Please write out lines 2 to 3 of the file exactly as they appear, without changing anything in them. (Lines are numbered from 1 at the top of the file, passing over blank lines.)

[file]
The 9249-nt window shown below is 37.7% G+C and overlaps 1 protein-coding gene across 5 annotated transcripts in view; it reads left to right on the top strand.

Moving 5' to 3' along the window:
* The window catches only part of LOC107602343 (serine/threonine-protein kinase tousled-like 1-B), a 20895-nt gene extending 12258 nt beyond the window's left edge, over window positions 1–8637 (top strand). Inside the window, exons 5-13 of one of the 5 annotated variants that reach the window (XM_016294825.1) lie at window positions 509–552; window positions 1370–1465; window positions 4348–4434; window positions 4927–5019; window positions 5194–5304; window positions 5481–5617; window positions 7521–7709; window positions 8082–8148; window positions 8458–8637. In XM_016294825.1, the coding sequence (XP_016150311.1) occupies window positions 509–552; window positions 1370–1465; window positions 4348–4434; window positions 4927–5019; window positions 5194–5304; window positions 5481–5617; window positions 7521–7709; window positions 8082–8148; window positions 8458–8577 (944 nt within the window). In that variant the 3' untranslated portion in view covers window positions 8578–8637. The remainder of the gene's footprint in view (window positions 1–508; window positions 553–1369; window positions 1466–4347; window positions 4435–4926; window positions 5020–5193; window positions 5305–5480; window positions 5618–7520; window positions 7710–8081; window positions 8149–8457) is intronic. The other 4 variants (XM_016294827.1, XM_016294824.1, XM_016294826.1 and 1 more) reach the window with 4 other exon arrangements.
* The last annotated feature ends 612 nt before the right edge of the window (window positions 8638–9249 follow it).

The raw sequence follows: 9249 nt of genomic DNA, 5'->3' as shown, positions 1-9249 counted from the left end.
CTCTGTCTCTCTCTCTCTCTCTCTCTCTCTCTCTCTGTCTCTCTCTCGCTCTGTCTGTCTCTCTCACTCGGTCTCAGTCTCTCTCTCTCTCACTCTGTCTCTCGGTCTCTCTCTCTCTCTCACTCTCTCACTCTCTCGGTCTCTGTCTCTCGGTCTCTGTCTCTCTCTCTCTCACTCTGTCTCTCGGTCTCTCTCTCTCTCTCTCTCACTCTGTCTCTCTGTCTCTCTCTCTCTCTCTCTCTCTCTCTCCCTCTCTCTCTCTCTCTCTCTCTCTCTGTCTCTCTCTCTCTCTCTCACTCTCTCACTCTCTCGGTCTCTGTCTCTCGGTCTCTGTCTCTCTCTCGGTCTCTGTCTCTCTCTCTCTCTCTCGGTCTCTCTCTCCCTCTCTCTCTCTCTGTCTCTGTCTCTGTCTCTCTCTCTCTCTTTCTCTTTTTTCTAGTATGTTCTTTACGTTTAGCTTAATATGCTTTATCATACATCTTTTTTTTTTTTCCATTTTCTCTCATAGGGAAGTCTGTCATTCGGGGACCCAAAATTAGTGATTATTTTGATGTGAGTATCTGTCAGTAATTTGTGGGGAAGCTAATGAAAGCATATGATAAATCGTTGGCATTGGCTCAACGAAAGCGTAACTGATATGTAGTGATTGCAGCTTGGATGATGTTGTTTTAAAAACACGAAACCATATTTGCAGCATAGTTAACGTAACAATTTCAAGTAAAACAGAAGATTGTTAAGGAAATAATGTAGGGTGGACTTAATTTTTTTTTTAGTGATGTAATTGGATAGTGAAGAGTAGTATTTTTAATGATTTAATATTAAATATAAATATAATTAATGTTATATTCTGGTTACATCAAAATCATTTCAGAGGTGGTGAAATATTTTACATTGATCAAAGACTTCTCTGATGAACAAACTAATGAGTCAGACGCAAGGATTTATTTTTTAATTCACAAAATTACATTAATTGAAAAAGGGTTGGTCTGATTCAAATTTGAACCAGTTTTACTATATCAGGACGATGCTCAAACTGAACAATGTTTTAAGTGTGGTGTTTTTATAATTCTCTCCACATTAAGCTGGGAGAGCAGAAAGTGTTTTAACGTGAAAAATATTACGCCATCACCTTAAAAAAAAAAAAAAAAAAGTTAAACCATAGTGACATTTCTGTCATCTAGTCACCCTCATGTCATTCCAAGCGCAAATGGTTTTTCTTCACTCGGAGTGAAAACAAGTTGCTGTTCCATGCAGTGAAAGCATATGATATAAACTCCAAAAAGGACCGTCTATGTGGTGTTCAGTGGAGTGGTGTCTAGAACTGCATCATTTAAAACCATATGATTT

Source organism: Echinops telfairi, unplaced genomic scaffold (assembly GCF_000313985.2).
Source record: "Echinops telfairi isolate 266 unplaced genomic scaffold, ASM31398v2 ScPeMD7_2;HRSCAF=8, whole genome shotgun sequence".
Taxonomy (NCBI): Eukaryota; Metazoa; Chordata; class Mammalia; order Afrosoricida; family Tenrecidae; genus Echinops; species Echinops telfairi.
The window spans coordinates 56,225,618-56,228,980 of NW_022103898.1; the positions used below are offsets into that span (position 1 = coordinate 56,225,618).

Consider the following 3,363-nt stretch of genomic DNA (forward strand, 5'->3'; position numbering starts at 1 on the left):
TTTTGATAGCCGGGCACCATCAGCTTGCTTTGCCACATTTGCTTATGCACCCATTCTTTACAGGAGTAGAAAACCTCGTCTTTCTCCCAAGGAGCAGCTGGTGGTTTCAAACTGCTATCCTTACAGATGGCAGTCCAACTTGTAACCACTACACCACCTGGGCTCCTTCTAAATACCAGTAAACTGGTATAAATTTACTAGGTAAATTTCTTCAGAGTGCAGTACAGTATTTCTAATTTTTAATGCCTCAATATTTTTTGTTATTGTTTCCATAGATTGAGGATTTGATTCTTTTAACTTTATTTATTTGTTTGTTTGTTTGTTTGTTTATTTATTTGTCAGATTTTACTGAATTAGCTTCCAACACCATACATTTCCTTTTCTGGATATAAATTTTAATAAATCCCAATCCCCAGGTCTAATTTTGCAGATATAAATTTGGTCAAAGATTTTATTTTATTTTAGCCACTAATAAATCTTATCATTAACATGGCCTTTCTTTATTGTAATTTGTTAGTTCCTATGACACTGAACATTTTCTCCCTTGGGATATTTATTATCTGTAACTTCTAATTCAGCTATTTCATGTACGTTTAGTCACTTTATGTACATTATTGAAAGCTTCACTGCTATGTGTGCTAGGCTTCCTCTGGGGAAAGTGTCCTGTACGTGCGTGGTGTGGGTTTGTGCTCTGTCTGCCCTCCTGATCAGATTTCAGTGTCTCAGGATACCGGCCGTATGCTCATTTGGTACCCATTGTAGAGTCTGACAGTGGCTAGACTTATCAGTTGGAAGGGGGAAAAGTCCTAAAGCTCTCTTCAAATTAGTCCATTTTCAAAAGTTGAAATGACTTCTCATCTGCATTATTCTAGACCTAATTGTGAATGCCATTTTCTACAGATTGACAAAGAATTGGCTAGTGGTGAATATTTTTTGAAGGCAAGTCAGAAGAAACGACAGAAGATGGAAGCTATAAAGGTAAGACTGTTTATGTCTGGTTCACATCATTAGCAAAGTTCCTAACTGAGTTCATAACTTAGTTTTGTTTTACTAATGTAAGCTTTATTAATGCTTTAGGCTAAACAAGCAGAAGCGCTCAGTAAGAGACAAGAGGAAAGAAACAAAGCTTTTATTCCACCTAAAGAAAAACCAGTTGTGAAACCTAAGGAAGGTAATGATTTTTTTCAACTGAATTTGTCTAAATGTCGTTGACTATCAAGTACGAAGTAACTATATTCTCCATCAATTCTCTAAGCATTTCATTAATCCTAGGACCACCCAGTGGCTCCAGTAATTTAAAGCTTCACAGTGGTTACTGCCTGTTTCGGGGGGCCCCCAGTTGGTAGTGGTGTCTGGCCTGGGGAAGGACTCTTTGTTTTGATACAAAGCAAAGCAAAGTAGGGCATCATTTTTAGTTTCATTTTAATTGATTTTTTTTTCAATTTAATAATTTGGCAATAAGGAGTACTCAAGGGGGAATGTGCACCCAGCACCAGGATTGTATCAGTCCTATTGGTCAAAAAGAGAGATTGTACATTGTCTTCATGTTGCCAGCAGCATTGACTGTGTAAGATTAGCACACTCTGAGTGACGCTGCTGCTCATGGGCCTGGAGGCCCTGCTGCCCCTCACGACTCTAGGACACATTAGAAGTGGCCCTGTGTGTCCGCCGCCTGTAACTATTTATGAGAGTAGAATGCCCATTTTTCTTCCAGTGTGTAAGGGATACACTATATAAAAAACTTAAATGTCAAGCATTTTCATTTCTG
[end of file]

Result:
Moving 5' to 3' along the window:
* The window catches only part of LOC107602343 (serine/threonine-protein kinase tousled-like 1-B), a 20895-nt gene extending 12258 nt beyond the window's left edge, over window positions 1–8637 (top strand). Inside the window, exons 5-13 of one of the 5 annotated variants that reach the window (XM_016294825.1) lie at window positions 509–552; window positions 1370–1465; window positions 4348–4434; window positions 4927–5019; window positions 5194–5304; window positions 5481–5617; window positions 7521–7709; window positions 8082–8148; window positions 8458–8637. In XM_016294825.1, the coding sequence (XP_016150311.1) occupies window positions 509–552; window positions 1370–1465; window positions 4348–4434; window positions 4927–5019; window positions 5194–5304; window positions 5481–5617; window positions 7521–7709; window positions 8082–8148; window positions 8458–8577 (944 nt within the window). In that variant the 3' untranslated portion in view covers window positions 8578–8637. The remainder of the gene's footprint in view (window positions 1–508; window positions 553–1369; window positions 1466–4347; window positions 4435–4926; window positions 5020–5193; window positions 5305–5480; window positions 5618–7520; window positions 7710–8081; window positions 8149–8457) is intronic. The other 4 variants (XM_016294827.1, XM_016294824.1, XM_016294826.1 and 1 more) reach the window with 4 other exon arrangements.